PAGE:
Lollipop Chainsaw Preview

Juliet Starling - Lollipop Chainsaw

Just a few days prior to this year’s PAX East convention in Boston, Warner Bros Interactive Entertainment stopped by the Big Apple to show off some of Suda 51 and Grasshopper Manufacture’s latest dose of crazy-sauce, Lollipop Chainsaw.

Lollipop Chainsaw is a hack-n-slash-n-shoot game that is, mechanically, a cross between the team’s Shadows of the Damned and No More Heroes games. Rather than diving into a special brand of Hell to save an illiterate demon hunter’s girlfriend, or fighting to the top of the worldwide ranks of assassins, this time around players will take control of cheerleader Juliet Starling in an outright war against the hordes of zombies who have invaded San Romero High School and surrounding area.

WBIE representatives have said that for Lollipop Chainsaw, the publisher has “given them lots of freedom” and “gotten out of their way,” referring to Suda 51 and the game’s writer, James Gunn. Fans may recognize the lattter name from movies like Slither and the 2004 remake of George Romero’s Dawn of the Dead.¬†From what we saw in New York and Boston, that freedom promises to have positive effects, as the team members’ styles seem to compliment each other well.

Lollipop Chainsaw

From the outset, Lollipop Chainsaw presents a lighthearted comic-book interface overlaying the game’s 80s-inspired settings and aesthetics. Play is dominated by quick and acrobatic hand-to-hand combat, chainsaw decapitations (up to seven in one slice!), and a generous helping of shotgun blasts, but as one can expect from a Suda 51 game titled “Lollipop Chainsaw” that stars a teenie-bopper cheerleader, the game’s most violent moments are drowned in explosions of hearts, stars, rainbows, sparkles, and glitter. Building enough “star power” through combat even puts Juliet in a Mario-esque, super-powered state during which she glows all colors of the rainbow while Toni Basil’s 1982 pop song “Mickey” plays in the background.

More 80s tunes add to the soundtrack, as well, which is otherwise composed by Akira Yamaoka of Silent Hill fame, with boss-battle themes provided by Jimmy Urine from Mindless Self Indulgence.

Juliet’s boyfriend Nick, voiced by Smallville‘s Michael Rosenbaum, also got a lot of face time in the demo we saw. Nick is a living, severed head who helps Juliet get from area to area by joining with the decapitated bodies of zombie mini-bosses, each of which has its own way of opening the path forward. He also offers himself up as part of the “Nick Popper” gun Juliet uses to dispatch enemies, and perhaps most notably, acts as a comedic sidekick, constantly bantering with Juliet about the situation at hand. In the demo alone, the dialogue between these two earned more than a few laughs from the room, which makes sense, as Juliet is voiced by GamerNode’s runner-up for best female performance of 2011: Tara Strong, Batman: Arkham City‘s Harley Quinn.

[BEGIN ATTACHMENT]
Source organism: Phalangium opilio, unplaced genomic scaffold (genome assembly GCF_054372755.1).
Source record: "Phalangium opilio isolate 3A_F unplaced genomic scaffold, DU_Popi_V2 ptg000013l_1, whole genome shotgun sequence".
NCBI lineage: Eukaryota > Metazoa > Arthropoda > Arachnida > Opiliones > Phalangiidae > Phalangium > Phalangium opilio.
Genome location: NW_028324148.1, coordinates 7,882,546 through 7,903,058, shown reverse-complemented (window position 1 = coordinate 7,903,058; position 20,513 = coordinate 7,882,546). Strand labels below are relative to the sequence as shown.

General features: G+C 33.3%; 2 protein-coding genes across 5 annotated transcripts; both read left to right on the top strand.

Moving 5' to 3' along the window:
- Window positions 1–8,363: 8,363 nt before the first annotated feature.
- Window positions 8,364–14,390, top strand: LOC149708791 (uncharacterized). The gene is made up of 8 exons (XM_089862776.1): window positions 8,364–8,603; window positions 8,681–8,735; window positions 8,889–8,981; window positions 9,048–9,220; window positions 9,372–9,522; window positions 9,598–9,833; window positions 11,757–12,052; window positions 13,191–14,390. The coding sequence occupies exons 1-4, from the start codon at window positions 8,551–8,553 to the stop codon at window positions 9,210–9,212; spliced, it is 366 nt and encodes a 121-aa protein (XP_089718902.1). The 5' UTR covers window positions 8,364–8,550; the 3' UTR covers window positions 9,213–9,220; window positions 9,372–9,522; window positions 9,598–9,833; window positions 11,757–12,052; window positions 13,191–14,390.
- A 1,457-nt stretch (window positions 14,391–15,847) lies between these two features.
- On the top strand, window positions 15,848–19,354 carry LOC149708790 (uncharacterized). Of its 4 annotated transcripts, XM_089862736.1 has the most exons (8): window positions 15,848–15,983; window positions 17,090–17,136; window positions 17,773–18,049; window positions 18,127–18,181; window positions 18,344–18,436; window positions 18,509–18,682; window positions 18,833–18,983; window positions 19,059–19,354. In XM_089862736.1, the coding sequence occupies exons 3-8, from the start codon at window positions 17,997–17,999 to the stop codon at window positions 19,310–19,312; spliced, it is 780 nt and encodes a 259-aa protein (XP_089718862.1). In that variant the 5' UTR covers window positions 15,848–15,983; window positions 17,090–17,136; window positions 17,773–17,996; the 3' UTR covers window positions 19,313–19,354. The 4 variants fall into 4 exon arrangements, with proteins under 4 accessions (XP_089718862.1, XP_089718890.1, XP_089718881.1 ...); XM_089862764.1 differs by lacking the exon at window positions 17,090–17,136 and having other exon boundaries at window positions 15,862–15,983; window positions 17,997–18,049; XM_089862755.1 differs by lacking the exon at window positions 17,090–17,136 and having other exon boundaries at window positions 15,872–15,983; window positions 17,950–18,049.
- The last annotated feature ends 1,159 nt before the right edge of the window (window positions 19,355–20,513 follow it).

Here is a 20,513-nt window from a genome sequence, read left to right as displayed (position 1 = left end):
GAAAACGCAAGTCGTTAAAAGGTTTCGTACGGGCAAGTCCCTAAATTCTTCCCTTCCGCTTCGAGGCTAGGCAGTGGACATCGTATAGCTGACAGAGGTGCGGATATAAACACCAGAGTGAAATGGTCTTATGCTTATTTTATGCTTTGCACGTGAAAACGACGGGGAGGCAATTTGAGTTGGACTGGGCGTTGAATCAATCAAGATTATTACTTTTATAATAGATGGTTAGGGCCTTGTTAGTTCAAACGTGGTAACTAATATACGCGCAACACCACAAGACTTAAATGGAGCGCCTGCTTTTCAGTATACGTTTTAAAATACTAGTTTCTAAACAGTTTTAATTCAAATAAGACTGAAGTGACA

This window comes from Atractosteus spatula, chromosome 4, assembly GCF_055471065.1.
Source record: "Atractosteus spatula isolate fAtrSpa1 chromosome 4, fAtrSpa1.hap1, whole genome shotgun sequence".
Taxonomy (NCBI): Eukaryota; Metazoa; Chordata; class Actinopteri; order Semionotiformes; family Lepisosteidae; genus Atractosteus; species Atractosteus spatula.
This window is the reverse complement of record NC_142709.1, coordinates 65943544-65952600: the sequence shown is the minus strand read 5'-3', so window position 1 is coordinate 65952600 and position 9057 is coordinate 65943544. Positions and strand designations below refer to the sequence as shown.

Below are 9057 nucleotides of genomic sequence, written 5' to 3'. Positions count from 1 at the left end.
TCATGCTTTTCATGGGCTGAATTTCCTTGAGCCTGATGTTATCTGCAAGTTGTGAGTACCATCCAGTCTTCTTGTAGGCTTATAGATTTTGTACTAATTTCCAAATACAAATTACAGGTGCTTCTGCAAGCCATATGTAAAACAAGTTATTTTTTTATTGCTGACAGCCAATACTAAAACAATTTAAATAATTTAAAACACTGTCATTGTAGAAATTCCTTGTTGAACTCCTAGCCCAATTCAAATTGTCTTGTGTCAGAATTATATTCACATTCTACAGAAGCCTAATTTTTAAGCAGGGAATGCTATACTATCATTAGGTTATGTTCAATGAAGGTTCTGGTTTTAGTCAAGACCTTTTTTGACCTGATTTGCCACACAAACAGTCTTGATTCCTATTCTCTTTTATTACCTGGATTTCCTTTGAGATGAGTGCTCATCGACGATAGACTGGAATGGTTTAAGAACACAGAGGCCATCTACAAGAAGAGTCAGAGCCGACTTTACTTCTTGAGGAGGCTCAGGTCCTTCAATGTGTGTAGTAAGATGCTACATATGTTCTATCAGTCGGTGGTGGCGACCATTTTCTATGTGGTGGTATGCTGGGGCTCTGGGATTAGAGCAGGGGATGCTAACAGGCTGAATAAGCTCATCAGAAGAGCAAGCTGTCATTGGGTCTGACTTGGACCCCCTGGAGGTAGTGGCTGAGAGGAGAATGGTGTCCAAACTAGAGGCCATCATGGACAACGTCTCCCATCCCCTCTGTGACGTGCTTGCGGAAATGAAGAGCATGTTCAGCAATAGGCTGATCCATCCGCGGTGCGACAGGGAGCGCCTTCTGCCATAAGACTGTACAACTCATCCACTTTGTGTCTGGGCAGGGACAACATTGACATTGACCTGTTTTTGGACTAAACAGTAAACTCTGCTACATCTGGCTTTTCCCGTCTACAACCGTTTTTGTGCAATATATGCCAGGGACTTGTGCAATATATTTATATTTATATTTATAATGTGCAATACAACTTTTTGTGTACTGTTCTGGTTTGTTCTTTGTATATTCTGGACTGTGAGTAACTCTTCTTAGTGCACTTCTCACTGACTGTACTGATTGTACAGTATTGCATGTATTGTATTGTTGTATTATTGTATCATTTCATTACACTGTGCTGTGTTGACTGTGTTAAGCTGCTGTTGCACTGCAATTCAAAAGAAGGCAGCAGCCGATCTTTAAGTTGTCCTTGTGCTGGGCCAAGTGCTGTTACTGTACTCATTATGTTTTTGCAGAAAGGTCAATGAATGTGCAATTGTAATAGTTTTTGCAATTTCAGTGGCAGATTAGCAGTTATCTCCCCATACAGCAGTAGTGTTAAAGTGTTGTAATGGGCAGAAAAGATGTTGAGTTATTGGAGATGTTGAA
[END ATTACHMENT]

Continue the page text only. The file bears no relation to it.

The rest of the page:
Lollipop Chainsaw

Aside from the basic design of progressing through levels while beating, cutting, and shooting the undead, Lollipop Chainsaw aims to add variety to play via alternate sequences such as using farm equipment to mow down fields of baddies, execution maneuvers that involve on-screen button prompts to finish enemies, the aforementioned star-power moments, and the ability to upgrade Juliet’s abilities using a collection of very odd items from stores scattered throughout San Romero. Every level can be played and replayed for score, time, or simply to finish, with performance rankings following each completion.

The final segment of the demo we saw was a crazy boss battle with a hippie bus driver, the “Psychadelic Zombie,” voiced by Shawnee Smith. The fight took place on the roofs of a ring of fused buses, with a crop machine, then a giant hand, chasing Juliet around the makeshift arena. The harp-guitar-playing hippie zombie floated in a bubble while shooting energy balls and bolts at Juliet, then multiplied into two, four, eight, and more copies of herself. The whole fight took place in a suspended reality with a tie-dyed, kaleidoscopic background that heavily featured butterflies and eyeballs. Warner Bros IE noted that advanced difficulty levels will add more elements to fights, rather than simply increasing or decreasing damage and/or health.

Lollipop Chainsaw is certainly shaping up to meet players’ expectations for a Suda 51 game – it looks absolutely bonkers. WBIE tells us that the game is “almost done,” and that we can expect it to arrive on store shelves for the PlayStation 3 and Xbox 360 on June 12.


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Author: Eddie Inzauto View all posts by
Eddie has been writing about games on the interwebz for over ten years. You can find him Editor-in-Chiefing around these parts, or talking nonsense on Twitter @eddieinzauto.

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